Friday, May 23, 2008

At what price convenience?

The Rocky Mountain News informs us that Denver International Airport will soon employ a "whole body imaging" device as part of a pilot screening program. The technology represents a disturbing leap forward for those who would ask us to sacrifice privacy in the name of security and, at least in this case, mere convenience.

The technology creates three- dimensional images of passengers' bodies using radio frequency energy, allowing security screeners to see items concealed under clothes.

Details of passengers' faces are blurred, and the security officials viewing the images are located in separate areas. But the technology has spurred privacy concerns from passengers, who say the images - which show contours of the body - are too revealing.

Florida-based airline consultant Stuart Klaskin shrugs off the privacy issue, saying the upsides present a strong case.

"There's a much-improved and expedited security-screening process using these machines," Klaskin said. "There probably is some momentary loss of privacy, but I don't think anyone has the time to look at these images in a prurient fashion. Realistically, it's much ado over nothing."

Everyone got that? It will be improved! It will be expedited! For get about your dignity. Forget about the fact that you are being treated as a convicted felon. The absolute dismissal of genuine privacy concerns should raise more than a few eyebrows. There's no attempt to justify this new and far-reaching technology on any rational objective basis. Instead we are treated to a patronizing dismissal and told, essentially, not to worry - the TSA would never do anything inappropriate.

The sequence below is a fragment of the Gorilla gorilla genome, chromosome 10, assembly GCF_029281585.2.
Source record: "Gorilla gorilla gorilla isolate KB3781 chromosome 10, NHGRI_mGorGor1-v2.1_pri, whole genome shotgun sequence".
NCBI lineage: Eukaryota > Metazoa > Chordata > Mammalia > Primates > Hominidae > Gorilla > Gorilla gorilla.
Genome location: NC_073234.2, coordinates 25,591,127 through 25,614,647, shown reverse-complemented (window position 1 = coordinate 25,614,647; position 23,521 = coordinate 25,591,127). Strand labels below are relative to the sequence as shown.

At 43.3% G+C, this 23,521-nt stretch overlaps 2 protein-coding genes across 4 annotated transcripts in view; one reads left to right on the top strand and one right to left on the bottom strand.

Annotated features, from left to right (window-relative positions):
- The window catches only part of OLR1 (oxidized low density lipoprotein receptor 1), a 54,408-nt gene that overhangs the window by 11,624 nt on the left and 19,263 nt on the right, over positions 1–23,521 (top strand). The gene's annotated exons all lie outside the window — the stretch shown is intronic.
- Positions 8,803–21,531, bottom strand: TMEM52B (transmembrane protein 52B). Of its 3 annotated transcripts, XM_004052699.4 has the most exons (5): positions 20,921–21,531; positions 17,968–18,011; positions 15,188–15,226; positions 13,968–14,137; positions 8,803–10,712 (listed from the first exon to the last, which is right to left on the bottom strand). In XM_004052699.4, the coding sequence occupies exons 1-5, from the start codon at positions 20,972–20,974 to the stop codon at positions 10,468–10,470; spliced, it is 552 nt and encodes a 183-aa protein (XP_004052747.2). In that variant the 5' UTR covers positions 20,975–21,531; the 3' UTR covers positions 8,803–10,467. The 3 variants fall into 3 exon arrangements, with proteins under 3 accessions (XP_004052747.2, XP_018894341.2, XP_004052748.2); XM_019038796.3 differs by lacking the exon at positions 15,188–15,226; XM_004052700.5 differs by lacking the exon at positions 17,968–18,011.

Notice too that the patronizing occurs following an admission that, indeed, there will be a loss of privacy with this new technology. That admission is quickly brushed over, we wouldn't want to dwell on the fact that those concerns about privacy are in fact well grounded. No, no best to be done with the messy truth and move quickly to the spin.

Also, would be asking too much for someone from DIA or the TSA to comment on the issue at hand? Instead of a DIA or TSA official we get a random flack for the airline industry commenting vaguely. The people in charge of the airport and the security apparently have nothing to say about the legitimate privacy concerns of the citizens.

1 comment:

jen r. said...

Don't know if you caught this blurb a few months back - the TSA was the most hated agency in the US - receiving more votes than even the IRS!!!

They are nearly as unorganized as a federal agency could possibly be. Giving them room to abuse is just plain dangerous in my opinion.